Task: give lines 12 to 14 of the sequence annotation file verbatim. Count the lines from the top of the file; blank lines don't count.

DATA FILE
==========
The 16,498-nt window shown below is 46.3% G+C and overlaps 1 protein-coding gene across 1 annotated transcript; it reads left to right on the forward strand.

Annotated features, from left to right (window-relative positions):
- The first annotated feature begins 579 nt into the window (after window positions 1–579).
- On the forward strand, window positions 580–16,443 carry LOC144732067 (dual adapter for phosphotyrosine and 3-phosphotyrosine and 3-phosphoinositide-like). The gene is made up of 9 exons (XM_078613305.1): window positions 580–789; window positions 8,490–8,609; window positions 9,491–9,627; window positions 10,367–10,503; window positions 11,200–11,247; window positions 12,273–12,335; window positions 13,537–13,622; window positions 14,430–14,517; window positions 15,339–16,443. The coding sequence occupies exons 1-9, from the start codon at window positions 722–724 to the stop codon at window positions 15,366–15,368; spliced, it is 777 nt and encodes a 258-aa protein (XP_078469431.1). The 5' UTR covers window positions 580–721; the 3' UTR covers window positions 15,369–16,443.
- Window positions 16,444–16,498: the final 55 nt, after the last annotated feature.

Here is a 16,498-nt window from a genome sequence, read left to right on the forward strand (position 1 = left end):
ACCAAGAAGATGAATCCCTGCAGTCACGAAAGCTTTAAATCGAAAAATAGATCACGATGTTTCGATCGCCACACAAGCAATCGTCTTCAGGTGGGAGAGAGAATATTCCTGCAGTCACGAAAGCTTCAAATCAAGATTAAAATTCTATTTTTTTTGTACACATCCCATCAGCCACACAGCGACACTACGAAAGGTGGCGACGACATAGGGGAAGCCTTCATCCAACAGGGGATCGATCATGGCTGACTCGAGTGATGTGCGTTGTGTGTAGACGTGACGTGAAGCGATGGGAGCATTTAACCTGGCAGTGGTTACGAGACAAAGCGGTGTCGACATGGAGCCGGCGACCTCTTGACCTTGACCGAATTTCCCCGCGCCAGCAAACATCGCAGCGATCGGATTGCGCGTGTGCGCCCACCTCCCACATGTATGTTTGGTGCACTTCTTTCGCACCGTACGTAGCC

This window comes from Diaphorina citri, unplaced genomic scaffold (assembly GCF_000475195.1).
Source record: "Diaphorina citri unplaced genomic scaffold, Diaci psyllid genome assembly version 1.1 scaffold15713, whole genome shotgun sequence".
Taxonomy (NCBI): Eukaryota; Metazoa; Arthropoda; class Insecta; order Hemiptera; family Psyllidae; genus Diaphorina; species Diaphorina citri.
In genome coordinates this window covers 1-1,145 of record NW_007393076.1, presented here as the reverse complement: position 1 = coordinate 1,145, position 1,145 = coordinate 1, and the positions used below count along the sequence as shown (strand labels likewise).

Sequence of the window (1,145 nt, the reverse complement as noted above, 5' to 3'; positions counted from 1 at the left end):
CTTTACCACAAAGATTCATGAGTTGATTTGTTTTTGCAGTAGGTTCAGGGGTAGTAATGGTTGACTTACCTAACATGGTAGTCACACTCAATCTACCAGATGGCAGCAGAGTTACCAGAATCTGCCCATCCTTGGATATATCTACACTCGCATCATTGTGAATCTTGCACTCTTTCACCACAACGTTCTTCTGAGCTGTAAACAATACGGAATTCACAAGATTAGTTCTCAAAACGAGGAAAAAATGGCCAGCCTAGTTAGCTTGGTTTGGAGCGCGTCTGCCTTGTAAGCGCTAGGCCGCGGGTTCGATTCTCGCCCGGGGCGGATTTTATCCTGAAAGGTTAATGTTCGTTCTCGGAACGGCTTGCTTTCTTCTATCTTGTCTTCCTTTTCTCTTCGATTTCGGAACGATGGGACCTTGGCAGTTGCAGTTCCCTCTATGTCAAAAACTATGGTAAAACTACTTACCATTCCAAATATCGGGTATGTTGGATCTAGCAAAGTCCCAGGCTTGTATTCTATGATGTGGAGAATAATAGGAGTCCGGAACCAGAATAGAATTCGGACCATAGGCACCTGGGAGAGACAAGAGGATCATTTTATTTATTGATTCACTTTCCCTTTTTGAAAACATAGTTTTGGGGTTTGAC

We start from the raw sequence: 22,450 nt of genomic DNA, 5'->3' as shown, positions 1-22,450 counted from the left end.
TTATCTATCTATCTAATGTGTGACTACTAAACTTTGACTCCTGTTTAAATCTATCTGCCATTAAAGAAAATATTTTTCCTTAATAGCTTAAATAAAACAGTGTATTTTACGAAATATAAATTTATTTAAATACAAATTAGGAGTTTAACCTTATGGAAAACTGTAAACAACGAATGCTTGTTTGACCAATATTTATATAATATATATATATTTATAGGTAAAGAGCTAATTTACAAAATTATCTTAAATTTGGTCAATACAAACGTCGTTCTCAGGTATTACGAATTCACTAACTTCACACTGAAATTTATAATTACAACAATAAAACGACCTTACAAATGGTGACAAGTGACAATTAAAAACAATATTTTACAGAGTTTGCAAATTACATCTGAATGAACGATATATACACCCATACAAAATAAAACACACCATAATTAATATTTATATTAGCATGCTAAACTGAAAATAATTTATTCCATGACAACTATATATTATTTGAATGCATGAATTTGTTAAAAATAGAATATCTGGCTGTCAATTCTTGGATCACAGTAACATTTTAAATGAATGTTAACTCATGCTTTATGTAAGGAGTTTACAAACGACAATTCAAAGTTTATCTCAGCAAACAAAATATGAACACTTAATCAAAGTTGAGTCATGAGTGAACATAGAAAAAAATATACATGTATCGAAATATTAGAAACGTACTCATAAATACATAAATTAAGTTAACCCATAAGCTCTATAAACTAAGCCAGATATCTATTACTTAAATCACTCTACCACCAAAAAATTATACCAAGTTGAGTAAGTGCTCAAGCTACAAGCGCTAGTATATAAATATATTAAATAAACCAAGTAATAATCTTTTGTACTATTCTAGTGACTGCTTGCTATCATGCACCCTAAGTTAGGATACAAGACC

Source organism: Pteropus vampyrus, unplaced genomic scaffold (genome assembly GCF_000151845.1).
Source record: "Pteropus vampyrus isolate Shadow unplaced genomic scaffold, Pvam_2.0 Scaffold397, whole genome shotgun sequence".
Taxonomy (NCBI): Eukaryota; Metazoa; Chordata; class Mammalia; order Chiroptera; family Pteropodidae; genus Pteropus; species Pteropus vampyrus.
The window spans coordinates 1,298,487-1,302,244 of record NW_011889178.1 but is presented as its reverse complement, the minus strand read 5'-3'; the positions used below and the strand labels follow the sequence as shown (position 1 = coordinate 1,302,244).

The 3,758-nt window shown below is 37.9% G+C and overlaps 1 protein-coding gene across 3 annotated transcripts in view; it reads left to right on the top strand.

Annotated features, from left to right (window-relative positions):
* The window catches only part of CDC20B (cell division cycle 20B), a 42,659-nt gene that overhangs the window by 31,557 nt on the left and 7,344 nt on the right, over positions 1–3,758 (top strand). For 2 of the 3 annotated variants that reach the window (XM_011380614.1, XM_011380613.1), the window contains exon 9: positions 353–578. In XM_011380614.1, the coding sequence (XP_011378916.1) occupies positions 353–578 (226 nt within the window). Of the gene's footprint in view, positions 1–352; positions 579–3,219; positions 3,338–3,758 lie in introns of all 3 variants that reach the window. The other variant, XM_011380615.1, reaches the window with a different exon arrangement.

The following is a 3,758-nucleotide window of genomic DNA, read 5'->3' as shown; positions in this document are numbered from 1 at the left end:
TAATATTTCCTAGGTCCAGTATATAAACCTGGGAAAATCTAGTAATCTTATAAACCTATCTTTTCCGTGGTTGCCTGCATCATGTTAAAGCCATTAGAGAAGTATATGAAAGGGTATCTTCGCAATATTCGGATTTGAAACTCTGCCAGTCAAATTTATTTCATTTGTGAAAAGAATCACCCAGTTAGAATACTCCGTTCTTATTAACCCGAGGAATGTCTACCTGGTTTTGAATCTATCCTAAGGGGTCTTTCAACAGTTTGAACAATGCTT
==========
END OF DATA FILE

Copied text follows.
Sequence of the window (1,145 nt, the reverse complement as noted above, 5' to 3'; positions counted from 1 at the left end):
CTTTACCACAAAGATTCATGAGTTGATTTGTTTTTGCAGTAGGTTCAGGGGTAGTAATGGTTGACTTACCTAACATGGTAGTCACACTCAATCTACCAGATGGCAGCAGAGTTACCAGAATCTGCCCATCCTTGGATATATCTACACTCGCATCATTGTGAATCTTGCACTCTTTCACCACAACGTTCTTCTGAGCTGTAAACAATACGGAATTCACAAGATTAGTTCTCAAAACGAGGAAAAAATGGCCAGCCTAGTTAGCTTGGTTTGGAGCGCGTCTGCCTTGTAAGCGCTAGGCCGCGGGTTCGATTCTCGCCCGGGGCGGATTTTATCCTGAAAGGTTAATGTTCGTTCTCGGAACGGCTTGCTTTCTTCTATCTTGTCTTCCTTTTCTCTTCGATTTCGGAACGATGGGACCTTGGCAGTTGCAGTTCCCTCTATGTCAAAAACTATGGTAAAACTACTTACCATTCCAAATATCGGGTATGTTGGATCTAGCAAAGTCCCAGGCTTGTATTCTATGATGTGGAGAATAATAGGAGTCCGGAACCAGAATAGAATTCGGACCATAGGCACCTGGGAGAGACAAGAGGATCATTTTATTTATTGATTCACTTTCCCTTTTTGAAAACATAGTTTTGGGGTTTGAC

We start from the raw sequence: 22,450 nt of genomic DNA, 5'->3' as shown, positions 1-22,450 counted from the left end.